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From Near Bankruptcy to Industry Leader: How Listening Turned Around IBM

Posted on June 04, 2015

When Lou Gerstner was named CEO of IBM in 1993, it was only because top executives at Apple, Motorola, and Microsoft were not interested in the job.

Gerstner, an executive with stints at American Express and RJR Nabisco, was a true outsider appointment for the tech giant and marked a notable break in tradition. The company was previously well known for lifetime employment and promoting from within.

It was a bold move by a desperate company. There was a reason for the saying "No one gets fired for buying IBM" but things had shifted badly for the titan. A company once so dominant it bordered on being a monopoly, IBM had been undercut by a proliferation of cheaper personal computer clones that used the same Intel chips and Microsoft operating system. When Gerstner took the reins, the company was rapidly falling behind and on the brink of bankruptcy.

Further, Gerstner found IBM culture had become insular and rife with warring factions and departments. Outgoing CEO John Akers was a company loyalist, staying true to the traditional way of doing things. In his book about his time at IBM, Gerstner less generously described IBM culture as "inbred and ingrown."

How He Did It

As an outsider with no emotional attachment to any of IBM's products, Gerstner was in a good position to perceive the real problems and offer possible solutions (like all new employees).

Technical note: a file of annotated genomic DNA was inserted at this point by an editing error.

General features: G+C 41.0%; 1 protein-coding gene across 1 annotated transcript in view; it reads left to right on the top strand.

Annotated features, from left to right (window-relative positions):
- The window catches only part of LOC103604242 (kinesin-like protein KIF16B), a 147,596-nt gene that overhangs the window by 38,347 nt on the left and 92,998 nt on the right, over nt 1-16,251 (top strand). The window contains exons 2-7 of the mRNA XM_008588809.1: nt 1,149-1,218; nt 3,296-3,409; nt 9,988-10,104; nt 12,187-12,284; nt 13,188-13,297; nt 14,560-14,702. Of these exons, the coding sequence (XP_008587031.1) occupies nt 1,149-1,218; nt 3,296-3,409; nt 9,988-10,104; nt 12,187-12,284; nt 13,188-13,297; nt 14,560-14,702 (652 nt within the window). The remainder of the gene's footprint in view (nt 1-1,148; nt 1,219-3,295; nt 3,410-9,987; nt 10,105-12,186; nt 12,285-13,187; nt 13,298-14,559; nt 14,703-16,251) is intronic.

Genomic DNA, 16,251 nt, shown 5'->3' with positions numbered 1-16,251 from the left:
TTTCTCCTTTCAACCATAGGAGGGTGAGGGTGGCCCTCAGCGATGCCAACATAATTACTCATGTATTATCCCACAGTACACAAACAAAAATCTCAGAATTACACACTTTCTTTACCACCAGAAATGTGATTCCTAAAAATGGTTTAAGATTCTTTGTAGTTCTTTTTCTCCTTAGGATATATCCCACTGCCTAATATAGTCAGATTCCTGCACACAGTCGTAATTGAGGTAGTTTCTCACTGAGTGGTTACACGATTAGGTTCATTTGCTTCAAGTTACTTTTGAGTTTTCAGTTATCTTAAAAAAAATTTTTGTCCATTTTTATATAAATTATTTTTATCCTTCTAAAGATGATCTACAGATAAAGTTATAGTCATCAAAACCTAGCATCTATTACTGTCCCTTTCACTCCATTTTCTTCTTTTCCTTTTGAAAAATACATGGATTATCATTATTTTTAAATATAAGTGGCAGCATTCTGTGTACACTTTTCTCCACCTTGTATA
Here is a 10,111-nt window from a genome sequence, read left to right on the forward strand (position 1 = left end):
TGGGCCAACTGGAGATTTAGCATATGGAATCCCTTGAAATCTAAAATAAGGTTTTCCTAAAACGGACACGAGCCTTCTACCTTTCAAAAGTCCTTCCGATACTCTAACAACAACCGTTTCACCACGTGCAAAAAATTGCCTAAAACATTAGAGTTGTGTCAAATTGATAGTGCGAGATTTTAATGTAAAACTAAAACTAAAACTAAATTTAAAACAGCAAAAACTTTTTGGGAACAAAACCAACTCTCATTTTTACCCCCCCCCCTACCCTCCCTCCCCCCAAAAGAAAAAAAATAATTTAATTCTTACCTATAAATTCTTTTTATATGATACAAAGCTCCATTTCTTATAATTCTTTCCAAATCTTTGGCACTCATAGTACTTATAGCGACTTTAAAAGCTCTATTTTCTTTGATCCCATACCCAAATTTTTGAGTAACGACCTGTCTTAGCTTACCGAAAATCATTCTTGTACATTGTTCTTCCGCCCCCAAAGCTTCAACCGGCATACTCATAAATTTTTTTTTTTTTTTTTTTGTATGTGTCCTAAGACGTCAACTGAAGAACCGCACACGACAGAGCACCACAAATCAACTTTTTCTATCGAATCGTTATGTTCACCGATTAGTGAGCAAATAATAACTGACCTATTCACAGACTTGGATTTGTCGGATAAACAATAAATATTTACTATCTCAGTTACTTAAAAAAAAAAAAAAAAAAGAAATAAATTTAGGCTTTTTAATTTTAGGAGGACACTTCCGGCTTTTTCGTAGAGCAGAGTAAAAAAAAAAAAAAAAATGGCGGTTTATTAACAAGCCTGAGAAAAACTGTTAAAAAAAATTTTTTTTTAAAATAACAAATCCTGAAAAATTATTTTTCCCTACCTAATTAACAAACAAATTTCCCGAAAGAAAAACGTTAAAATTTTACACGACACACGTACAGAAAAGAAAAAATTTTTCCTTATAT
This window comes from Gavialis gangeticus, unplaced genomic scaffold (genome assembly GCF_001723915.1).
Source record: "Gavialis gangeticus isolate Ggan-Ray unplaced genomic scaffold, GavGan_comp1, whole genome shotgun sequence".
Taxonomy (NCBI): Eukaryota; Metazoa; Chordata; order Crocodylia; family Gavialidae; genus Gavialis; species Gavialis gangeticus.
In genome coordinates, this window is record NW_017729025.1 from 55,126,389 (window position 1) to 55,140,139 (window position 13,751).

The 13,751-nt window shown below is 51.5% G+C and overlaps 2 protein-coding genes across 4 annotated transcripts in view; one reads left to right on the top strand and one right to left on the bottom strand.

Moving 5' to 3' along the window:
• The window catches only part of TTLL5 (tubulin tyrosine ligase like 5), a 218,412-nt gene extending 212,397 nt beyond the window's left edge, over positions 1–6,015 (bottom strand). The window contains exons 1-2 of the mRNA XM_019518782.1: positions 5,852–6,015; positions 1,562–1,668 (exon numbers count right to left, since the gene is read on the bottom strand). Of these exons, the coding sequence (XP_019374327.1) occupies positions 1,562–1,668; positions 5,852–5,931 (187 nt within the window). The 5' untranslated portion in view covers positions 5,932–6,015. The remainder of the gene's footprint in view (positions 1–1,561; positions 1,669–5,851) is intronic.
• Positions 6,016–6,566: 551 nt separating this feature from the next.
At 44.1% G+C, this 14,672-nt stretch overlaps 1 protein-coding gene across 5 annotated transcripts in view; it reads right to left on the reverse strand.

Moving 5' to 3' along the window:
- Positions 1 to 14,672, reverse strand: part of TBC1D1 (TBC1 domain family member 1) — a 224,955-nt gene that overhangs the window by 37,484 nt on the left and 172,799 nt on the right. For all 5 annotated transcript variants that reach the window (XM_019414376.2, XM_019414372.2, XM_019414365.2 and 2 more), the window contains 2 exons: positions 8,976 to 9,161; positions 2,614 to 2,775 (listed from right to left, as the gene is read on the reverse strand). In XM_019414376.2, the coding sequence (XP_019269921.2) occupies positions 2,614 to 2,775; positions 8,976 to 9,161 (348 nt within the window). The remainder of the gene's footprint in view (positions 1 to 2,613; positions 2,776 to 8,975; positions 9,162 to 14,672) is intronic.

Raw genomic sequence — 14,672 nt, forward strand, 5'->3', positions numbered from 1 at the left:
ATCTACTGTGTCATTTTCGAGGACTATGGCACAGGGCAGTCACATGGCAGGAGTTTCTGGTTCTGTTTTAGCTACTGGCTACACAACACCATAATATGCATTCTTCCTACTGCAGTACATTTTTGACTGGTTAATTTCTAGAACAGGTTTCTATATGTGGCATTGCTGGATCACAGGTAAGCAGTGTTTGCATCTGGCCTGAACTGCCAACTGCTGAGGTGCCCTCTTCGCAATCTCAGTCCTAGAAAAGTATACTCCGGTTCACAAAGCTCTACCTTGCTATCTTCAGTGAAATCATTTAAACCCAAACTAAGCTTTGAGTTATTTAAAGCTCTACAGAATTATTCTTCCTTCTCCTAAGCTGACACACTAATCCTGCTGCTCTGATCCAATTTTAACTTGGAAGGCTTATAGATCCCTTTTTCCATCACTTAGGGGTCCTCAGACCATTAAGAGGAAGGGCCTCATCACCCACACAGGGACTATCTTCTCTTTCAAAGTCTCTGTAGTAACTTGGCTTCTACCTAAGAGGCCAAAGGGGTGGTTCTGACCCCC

Gerstner immediately realized management “presided rather than acted,” and the company was more preoccupied with itself than its customers. To solve the problem, Gerstner started a listening tour called Operation Bear Hug. As part of the project, managers were given three months to meet with customers, ask them about their problems, and discuss how IBM could help.

Managers then relayed these messages to Gestner and other executives in memos. In effect, Operation Bear Hug created a new communication pipeline directly from customers to top executives and gave it an enormous competitive advantage.

Gerstner didn't stop there. Daily he "bear-hugged" employees, toured company work sites, and hosted gatherings to share information, debate ideas, and address concerns. Holding 90- minute unscripted Q&A sessions with staff, he sometimes spoke with 20,000 workers at a time. All the while Gerstner listened hard, reserved judgment, and attempted to remain objective. He later said, “I listened, and I tried very hard not to draw conclusions."

And, as we've documented on this blog many times in the past, being able to share ideas with management delivered tremendous gains. Operation Bear Hug shifted IBM’s culture from an inwardly focused bureaucracy to a market-driven innovator, and the results were stunning. From 1993 to Gerstner's retirement in 2002 IBM's market capitalization rose from $29 billion to $168 billion.

Nobel Prize winning scientist Linus Pauling once said, "If you want to have good ideas you must have many ideas." As one can see in Gerstner's turnaround of IBM, creating communication channels between client and executives, and fostering an environment where suggestions can be presented and debated openly, leads to massive gains. When companies are not functioning well, it is often due to a breakdown of communication. Opening up these channels can make all the difference.

If your organization is ready to open up the lines of communication and challenge your employees to be an active part of your company’s success, then give us a call at Vocoli 888.919.5300 or send us an email at

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